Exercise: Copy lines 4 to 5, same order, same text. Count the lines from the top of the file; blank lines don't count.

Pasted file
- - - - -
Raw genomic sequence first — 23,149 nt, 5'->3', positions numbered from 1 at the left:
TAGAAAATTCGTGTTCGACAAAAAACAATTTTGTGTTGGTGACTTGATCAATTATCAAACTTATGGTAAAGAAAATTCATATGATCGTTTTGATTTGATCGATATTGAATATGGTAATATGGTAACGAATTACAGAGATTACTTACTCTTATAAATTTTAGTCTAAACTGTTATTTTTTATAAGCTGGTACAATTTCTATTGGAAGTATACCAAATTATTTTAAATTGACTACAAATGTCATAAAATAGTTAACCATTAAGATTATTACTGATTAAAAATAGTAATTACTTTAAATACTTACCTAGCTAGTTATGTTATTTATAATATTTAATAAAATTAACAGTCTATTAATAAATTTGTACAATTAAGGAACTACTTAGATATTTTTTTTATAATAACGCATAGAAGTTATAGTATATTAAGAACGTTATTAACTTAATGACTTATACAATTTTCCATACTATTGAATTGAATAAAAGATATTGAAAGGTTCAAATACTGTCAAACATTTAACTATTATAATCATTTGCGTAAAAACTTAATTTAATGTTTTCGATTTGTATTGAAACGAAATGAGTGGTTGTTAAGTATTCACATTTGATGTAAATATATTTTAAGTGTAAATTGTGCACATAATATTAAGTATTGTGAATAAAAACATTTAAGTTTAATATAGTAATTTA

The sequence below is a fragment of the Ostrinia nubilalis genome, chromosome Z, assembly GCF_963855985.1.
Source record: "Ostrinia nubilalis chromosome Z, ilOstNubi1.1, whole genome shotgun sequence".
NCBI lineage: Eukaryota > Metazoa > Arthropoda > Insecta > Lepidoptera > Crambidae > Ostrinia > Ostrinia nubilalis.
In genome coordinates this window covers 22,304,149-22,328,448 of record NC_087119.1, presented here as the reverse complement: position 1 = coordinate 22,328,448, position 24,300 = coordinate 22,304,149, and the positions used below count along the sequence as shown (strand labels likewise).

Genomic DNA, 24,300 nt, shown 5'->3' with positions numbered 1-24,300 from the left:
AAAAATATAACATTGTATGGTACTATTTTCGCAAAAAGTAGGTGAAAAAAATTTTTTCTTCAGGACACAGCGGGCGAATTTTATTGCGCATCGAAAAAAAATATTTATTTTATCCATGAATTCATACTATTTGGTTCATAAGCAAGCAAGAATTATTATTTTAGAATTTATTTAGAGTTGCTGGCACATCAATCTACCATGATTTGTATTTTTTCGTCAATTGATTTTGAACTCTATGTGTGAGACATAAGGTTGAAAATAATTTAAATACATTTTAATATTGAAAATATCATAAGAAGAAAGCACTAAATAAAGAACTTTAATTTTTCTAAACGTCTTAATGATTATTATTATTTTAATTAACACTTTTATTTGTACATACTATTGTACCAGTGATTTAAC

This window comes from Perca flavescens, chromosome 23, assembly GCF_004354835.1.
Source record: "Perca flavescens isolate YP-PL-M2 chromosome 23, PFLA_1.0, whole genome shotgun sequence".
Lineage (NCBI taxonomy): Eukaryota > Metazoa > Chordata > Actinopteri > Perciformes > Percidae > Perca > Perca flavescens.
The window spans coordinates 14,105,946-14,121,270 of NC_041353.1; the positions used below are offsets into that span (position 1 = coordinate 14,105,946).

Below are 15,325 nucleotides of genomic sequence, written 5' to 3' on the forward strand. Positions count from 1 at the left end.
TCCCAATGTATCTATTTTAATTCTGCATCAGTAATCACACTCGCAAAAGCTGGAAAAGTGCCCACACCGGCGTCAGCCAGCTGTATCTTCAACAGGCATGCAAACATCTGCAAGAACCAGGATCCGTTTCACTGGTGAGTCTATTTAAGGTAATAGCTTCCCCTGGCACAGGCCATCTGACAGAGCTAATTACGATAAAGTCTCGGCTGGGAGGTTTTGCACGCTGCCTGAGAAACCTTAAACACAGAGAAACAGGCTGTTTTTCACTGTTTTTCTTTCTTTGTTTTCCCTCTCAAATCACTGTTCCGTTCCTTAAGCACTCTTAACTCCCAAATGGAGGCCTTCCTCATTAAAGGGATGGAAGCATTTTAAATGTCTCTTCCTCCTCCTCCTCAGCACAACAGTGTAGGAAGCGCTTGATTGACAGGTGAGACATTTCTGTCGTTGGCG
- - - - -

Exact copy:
Source record: "Ostrinia nubilalis chromosome Z, ilOstNubi1.1, whole genome shotgun sequence".
NCBI lineage: Eukaryota > Metazoa > Arthropoda > Insecta > Lepidoptera > Crambidae > Ostrinia > Ostrinia nubilalis.